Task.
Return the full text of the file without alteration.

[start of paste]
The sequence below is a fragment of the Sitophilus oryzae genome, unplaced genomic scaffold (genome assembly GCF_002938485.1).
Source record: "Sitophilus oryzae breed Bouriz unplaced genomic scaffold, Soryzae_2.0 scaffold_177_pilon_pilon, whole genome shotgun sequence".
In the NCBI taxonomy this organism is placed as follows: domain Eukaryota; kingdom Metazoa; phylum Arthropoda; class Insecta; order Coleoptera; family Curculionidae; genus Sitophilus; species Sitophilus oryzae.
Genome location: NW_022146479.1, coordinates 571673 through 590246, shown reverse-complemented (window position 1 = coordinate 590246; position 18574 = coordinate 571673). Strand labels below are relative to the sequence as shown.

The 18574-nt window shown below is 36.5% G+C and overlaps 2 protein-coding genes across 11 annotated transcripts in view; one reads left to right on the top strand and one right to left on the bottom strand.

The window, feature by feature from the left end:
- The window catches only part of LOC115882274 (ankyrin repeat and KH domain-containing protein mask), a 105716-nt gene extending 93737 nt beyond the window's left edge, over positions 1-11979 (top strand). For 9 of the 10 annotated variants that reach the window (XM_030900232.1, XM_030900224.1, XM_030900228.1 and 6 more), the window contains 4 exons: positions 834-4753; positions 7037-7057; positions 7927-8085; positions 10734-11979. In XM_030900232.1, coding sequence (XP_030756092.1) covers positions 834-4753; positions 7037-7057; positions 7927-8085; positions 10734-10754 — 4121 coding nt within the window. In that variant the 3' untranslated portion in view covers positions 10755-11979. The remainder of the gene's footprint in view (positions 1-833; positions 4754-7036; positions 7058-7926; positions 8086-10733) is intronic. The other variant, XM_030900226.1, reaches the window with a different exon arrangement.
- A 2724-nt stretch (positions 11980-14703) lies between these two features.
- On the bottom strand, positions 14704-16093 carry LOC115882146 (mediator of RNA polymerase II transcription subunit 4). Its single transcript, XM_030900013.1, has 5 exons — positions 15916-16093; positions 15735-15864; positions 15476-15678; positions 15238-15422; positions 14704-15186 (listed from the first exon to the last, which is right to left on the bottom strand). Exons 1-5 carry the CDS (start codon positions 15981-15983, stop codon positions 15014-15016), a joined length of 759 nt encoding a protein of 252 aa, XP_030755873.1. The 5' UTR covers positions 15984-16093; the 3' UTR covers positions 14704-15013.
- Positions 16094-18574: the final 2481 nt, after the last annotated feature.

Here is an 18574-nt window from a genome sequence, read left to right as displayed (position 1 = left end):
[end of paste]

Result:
The sequence below is a fragment of the Sitophilus oryzae genome, unplaced genomic scaffold (genome assembly GCF_002938485.1).
Source record: "Sitophilus oryzae breed Bouriz unplaced genomic scaffold, Soryzae_2.0 scaffold_177_pilon_pilon, whole genome shotgun sequence".
In the NCBI taxonomy this organism is placed as follows: domain Eukaryota; kingdom Metazoa; phylum Arthropoda; class Insecta; order Coleoptera; family Curculionidae; genus Sitophilus; species Sitophilus oryzae.
Genome location: NW_022146479.1, coordinates 571673 through 590246, shown reverse-complemented (window position 1 = coordinate 590246; position 18574 = coordinate 571673). Strand labels below are relative to the sequence as shown.

The 18574-nt window shown below is 36.5% G+C and overlaps 2 protein-coding genes across 11 annotated transcripts in view; one reads left to right on the top strand and one right to left on the bottom strand.

The window, feature by feature from the left end:
- The window catches only part of LOC115882274 (ankyrin repeat and KH domain-containing protein mask), a 105716-nt gene extending 93737 nt beyond the window's left edge, over positions 1-11979 (top strand). For 9 of the 10 annotated variants that reach the window (XM_030900232.1, XM_030900224.1, XM_030900228.1 and 6 more), the window contains 4 exons: positions 834-4753; positions 7037-7057; positions 7927-8085; positions 10734-11979. In XM_030900232.1, coding sequence (XP_030756092.1) covers positions 834-4753; positions 7037-7057; positions 7927-8085; positions 10734-10754 — 4121 coding nt within the window. In that variant the 3' untranslated portion in view covers positions 10755-11979. The remainder of the gene's footprint in view (positions 1-833; positions 4754-7036; positions 7058-7926; positions 8086-10733) is intronic. The other variant, XM_030900226.1, reaches the window with a different exon arrangement.
- A 2724-nt stretch (positions 11980-14703) lies between these two features.
- On the bottom strand, positions 14704-16093 carry LOC115882146 (mediator of RNA polymerase II transcription subunit 4). Its single transcript, XM_030900013.1, has 5 exons — positions 15916-16093; positions 15735-15864; positions 15476-15678; positions 15238-15422; positions 14704-15186 (listed from the first exon to the last, which is right to left on the bottom strand). Exons 1-5 carry the CDS (start codon positions 15981-15983, stop codon positions 15014-15016), a joined length of 759 nt encoding a protein of 252 aa, XP_030755873.1. The 5' UTR covers positions 15984-16093; the 3' UTR covers positions 14704-15013.
- Positions 16094-18574: the final 2481 nt, after the last annotated feature.

Here is an 18574-nt window from a genome sequence, read left to right as displayed (position 1 = left end):